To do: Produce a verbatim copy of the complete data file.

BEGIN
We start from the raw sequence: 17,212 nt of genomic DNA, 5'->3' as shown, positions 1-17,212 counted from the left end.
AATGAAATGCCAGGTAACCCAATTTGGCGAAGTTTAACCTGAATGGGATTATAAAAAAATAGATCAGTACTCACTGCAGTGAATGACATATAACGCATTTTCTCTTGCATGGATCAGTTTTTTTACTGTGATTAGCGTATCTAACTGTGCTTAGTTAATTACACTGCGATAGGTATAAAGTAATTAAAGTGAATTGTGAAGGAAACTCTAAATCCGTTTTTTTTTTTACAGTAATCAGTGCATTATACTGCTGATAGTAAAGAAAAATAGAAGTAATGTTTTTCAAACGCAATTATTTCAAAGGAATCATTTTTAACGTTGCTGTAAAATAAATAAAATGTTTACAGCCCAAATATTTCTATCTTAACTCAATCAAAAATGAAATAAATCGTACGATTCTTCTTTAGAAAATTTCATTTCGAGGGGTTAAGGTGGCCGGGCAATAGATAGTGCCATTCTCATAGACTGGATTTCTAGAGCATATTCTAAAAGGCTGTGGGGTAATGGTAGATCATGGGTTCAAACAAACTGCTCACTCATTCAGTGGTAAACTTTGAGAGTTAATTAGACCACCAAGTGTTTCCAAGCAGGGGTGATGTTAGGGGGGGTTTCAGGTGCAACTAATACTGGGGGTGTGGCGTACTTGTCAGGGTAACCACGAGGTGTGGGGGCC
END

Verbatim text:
We start from the raw sequence: 17,212 nt of genomic DNA, 5'->3' as shown, positions 1-17,212 counted from the left end.
AATGAAATGCCAGGTAACCCAATTTGGCGAAGTTTAACCTGAATGGGATTATAAAAAAATAGATCAGTACTCACTGCAGTGAATGACATATAACGCATTTTCTCTTGCATGGATCAGTTTTTTTACTGTGATTAGCGTATCTAACTGTGCTTAGTTAATTACACTGCGATAGGTATAAAGTAATTAAAGTGAATTGTGAAGGAAACTCTAAATCCGTTTTTTTTTTTACAGTAATCAGTGCATTATACTGCTGATAGTAAAGAAAAATAGAAGTAATGTTTTTCAAACGCAATTATTTCAAAGGAATCATTTTTAACGTTGCTGTAAAATAAATAAAATGTTTACAGCCCAAATATTTCTATCTTAACTCAATCAAAAATGAAATAAATCGTACGATTCTTCTTTAGAAAATTTCATTTCGAGGGGTTAAGGTGGCCGGGCAATAGATAGTGCCATTCTCATAGACTGGATTTCTAGAGCATATTCTAAAAGGCTGTGGGGTAATGGTAGATCATGGGTTCAAACAAACTGCTCACTCATTCAGTGGTAAACTTTGAGAGTTAATTAGACCACCAAGTGTTTCCAAGCAGGGGTGATGTTAGGGGGGGTTTCAGGTGCAACTAATACTGGGGGTGTGGCGTACTTGTCAGGGTAACCACGAGGTGTGGGGGCC